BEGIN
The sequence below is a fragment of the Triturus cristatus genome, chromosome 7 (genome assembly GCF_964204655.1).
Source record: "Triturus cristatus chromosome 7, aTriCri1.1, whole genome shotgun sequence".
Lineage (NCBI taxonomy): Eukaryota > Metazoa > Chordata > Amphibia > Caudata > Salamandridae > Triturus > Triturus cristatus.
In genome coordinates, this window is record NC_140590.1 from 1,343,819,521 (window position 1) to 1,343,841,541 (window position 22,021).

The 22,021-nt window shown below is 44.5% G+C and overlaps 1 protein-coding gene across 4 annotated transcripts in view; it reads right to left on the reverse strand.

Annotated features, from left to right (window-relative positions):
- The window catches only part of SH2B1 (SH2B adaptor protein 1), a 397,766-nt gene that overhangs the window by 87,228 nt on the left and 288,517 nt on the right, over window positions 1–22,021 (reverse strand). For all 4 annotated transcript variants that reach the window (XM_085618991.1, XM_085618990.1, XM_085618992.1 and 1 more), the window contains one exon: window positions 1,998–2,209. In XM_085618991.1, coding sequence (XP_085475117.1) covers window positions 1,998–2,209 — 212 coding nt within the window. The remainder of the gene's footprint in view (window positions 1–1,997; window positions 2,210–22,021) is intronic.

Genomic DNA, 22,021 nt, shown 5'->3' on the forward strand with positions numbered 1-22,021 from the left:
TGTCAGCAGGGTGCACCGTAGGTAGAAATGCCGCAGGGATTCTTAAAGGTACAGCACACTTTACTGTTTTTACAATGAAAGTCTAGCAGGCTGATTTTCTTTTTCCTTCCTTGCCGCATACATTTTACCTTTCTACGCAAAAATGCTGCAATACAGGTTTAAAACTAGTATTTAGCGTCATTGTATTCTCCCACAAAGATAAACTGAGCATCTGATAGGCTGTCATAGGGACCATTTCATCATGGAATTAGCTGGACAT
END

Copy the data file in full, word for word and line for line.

The sequence below is a fragment of the Triturus cristatus genome, chromosome 7 (genome assembly GCF_964204655.1).
Source record: "Triturus cristatus chromosome 7, aTriCri1.1, whole genome shotgun sequence".
Lineage (NCBI taxonomy): Eukaryota > Metazoa > Chordata > Amphibia > Caudata > Salamandridae > Triturus > Triturus cristatus.
In genome coordinates, this window is record NC_140590.1 from 1,343,819,521 (window position 1) to 1,343,841,541 (window position 22,021).

The 22,021-nt window shown below is 44.5% G+C and overlaps 1 protein-coding gene across 4 annotated transcripts in view; it reads right to left on the reverse strand.

Annotated features, from left to right (window-relative positions):
- The window catches only part of SH2B1 (SH2B adaptor protein 1), a 397,766-nt gene that overhangs the window by 87,228 nt on the left and 288,517 nt on the right, over window positions 1–22,021 (reverse strand). For all 4 annotated transcript variants that reach the window (XM_085618991.1, XM_085618990.1, XM_085618992.1 and 1 more), the window contains one exon: window positions 1,998–2,209. In XM_085618991.1, coding sequence (XP_085475117.1) covers window positions 1,998–2,209 — 212 coding nt within the window. The remainder of the gene's footprint in view (window positions 1–1,997; window positions 2,210–22,021) is intronic.

Genomic DNA, 22,021 nt, shown 5'->3' on the forward strand with positions numbered 1-22,021 from the left:
TGTCAGCAGGGTGCACCGTAGGTAGAAATGCCGCAGGGATTCTTAAAGGTACAGCACACTTTACTGTTTTTACAATGAAAGTCTAGCAGGCTGATTTTCTTTTTCCTTCCTTGCCGCATACATTTTACCTTTCTACGCAAAAATGCTGCAATACAGGTTTAAAACTAGTATTTAGCGTCATTGTATTCTCCCACAAAGATAAACTGAGCATCTGATAGGCTGTCATAGGGACCATTTCATCATGGAATTAGCTGGACAT